Another interesting thing is that some scientists think transition from Type 0 to Type I is probably the most dangerous period for every intelligent civilization. This is the period when civilizations might be very prone to self destruction. Simply, at that point, civilization finally acquires almost complete control of its planet, and if its “spiritual” level doesn’t match its technological advancements, self destruction is unfortunately very likely.

One of the explanations for seeming absence of intelligent civilizations is that the greatest number of them self-destroy exactly during this transition and never achieve higher levels. In my humble opinion, this is not very good explanation, because even if these advanced civilizations existed, most likely we wouldn’t be able to notice them. One of the scientists from highly-recommended The Universe series noted the anthill paradox: ant civilizations don’t notice big highways passing nearby their anthills and we as members of more advanced civilization are very uninterested in approaching to tell them more about us, let alone share some of our scientific discoveries.

Back to Dyson Sphere

Now, after really big digression, let’s go back to the original topic – Dyson Sphere. It is obvious that if we take a look at Kardashev scale, Dyson Sphere can be used by civilization Types II and above. I already mentioned that Dyson Sphere represents entire class of imaginary structures that serve the same purpose. They don’t have to have necessarily be of spherical shape. So any structure that your imagination might come up with might qualify as Dyson Sphere. Our civilization is obviously not ready for creating one, so most of ideas about this subject are in the realm of science fiction. The idea itself was inspired by a science fiction novel, so don’t be afraid to think about new ideas in this area, you don’t have to be an astrophysicist to come up with an good idea (after that astrophysicists will be glad to explain why your idea is impossible :-) ).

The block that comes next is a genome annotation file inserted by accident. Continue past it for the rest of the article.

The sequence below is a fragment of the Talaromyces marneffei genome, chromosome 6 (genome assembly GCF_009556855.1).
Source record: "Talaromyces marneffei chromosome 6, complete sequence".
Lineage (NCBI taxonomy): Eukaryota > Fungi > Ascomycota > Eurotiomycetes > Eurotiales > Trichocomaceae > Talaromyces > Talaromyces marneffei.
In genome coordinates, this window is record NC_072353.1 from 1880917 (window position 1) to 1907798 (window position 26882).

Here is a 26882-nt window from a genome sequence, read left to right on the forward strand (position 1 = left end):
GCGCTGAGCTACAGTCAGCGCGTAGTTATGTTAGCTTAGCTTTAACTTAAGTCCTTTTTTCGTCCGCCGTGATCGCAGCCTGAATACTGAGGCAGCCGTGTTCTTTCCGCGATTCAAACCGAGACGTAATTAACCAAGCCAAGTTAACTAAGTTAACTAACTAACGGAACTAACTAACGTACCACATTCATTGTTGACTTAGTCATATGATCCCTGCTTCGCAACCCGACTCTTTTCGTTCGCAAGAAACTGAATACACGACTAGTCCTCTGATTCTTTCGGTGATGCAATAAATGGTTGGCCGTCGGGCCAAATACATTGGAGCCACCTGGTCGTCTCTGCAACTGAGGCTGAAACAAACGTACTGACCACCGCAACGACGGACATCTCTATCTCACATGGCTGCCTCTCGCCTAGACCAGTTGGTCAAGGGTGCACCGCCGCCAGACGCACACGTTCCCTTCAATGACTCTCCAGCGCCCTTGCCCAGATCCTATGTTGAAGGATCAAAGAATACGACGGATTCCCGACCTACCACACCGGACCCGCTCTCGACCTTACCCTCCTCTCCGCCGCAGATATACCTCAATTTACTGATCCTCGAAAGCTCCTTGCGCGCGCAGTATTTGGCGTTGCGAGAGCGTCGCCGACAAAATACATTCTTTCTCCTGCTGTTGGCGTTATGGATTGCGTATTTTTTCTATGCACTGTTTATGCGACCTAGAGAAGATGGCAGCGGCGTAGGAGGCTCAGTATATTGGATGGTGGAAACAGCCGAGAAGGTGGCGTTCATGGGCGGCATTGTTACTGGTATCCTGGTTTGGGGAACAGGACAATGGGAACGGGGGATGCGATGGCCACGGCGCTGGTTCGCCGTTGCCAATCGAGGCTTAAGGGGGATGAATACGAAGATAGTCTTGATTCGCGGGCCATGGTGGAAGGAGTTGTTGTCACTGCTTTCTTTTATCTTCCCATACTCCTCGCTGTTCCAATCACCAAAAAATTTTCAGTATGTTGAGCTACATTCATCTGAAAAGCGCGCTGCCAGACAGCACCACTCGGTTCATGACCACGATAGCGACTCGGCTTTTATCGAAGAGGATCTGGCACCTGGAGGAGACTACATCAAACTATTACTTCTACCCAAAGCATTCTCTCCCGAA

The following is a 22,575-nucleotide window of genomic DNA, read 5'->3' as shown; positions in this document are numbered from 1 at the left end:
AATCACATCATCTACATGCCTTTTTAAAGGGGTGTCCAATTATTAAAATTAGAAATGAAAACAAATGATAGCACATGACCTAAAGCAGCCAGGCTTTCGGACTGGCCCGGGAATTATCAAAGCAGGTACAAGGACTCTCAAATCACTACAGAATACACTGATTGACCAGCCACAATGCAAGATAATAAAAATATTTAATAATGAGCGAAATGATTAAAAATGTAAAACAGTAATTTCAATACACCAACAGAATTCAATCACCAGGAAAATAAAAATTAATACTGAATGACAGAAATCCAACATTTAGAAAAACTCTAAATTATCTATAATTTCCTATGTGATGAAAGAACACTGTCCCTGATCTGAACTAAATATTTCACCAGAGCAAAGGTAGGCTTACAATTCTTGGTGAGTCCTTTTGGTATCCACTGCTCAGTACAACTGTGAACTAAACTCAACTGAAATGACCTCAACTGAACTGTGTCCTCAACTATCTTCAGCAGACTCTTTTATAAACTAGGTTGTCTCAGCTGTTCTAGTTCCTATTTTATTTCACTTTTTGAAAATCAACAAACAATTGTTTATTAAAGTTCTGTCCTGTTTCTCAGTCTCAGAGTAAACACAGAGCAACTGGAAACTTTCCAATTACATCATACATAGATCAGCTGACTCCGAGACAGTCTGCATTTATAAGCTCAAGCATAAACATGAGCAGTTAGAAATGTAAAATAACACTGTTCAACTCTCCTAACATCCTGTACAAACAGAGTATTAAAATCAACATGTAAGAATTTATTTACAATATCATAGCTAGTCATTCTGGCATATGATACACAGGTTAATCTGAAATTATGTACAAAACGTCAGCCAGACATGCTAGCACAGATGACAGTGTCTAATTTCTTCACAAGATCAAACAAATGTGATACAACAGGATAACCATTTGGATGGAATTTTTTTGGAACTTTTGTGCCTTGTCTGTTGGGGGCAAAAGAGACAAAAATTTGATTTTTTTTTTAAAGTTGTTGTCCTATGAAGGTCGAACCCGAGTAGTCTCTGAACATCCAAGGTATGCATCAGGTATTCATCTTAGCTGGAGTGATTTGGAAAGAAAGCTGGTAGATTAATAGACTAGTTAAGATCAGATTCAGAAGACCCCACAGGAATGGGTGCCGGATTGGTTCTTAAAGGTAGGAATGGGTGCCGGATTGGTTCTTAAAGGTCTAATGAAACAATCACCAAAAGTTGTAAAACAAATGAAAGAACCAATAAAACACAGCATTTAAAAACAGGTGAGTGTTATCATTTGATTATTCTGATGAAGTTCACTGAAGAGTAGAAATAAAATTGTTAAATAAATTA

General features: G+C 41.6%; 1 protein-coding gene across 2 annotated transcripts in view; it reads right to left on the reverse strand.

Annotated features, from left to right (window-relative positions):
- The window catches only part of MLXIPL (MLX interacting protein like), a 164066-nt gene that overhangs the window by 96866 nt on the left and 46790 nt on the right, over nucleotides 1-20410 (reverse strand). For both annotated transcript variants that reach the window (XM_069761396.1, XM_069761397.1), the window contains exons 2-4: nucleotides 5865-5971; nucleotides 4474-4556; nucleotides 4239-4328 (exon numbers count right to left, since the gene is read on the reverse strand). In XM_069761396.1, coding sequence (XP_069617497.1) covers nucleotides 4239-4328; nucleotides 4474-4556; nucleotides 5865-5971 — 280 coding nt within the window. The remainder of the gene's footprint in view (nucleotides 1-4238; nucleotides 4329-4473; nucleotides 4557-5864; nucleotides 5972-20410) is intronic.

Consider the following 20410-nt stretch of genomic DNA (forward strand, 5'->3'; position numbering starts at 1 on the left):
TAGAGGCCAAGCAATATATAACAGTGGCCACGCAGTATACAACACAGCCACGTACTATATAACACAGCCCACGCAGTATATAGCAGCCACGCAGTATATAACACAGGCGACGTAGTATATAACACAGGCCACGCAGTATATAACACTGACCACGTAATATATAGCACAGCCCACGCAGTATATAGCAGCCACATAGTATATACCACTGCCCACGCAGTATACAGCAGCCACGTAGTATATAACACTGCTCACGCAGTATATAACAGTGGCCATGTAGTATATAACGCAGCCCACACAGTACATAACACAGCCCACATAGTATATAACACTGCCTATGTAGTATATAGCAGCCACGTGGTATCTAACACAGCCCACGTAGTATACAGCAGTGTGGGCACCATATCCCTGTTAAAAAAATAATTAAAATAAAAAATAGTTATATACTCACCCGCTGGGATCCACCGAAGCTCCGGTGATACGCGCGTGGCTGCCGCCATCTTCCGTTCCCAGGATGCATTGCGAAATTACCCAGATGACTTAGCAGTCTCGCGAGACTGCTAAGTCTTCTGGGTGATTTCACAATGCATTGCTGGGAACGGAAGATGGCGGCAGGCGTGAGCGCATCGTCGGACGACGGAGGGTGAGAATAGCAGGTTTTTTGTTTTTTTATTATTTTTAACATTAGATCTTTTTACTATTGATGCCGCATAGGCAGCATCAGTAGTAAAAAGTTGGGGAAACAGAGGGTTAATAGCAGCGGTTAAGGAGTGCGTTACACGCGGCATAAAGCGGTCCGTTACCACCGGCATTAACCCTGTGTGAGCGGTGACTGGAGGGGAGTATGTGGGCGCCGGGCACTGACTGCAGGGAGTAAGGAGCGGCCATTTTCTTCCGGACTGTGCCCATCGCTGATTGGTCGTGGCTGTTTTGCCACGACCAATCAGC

Dyson Sphere Variants

The most popular form of Dyson Sphere is Dyson Shell. It gained popularity through frequent mentioning in science fiction literature. It consists of single spherical structure built around a star. This structure would therefore absorb 100% of emitted energy. It is not hard to conclude that structure like this is not feasible for many reasons. Dyson himself said that  it is mechanically impossible to build a solid one-piece shell or ring structure surrounding a star. Many proposals suggest that internal surface of shells should be populated by humans. One step further is actually terraforming the internal surface of the shell. It is obvious that the perimeter of the shell should be close to average Sun-Earth distance or some other value in habitable zone of our solar system. Needless to say, this is just a interesting thought experiment, it is not hard to list many potential issues with this design. For example, Sun’s gravitation wouldn’t hold the shell in place and we would have to find the separate collision preventing mechanism. Shell would be vulnerable to impacts of outer bodies such as asteroids and comets. There would be no nights except if not simulated, perhaps by eclipsing sun with collectors.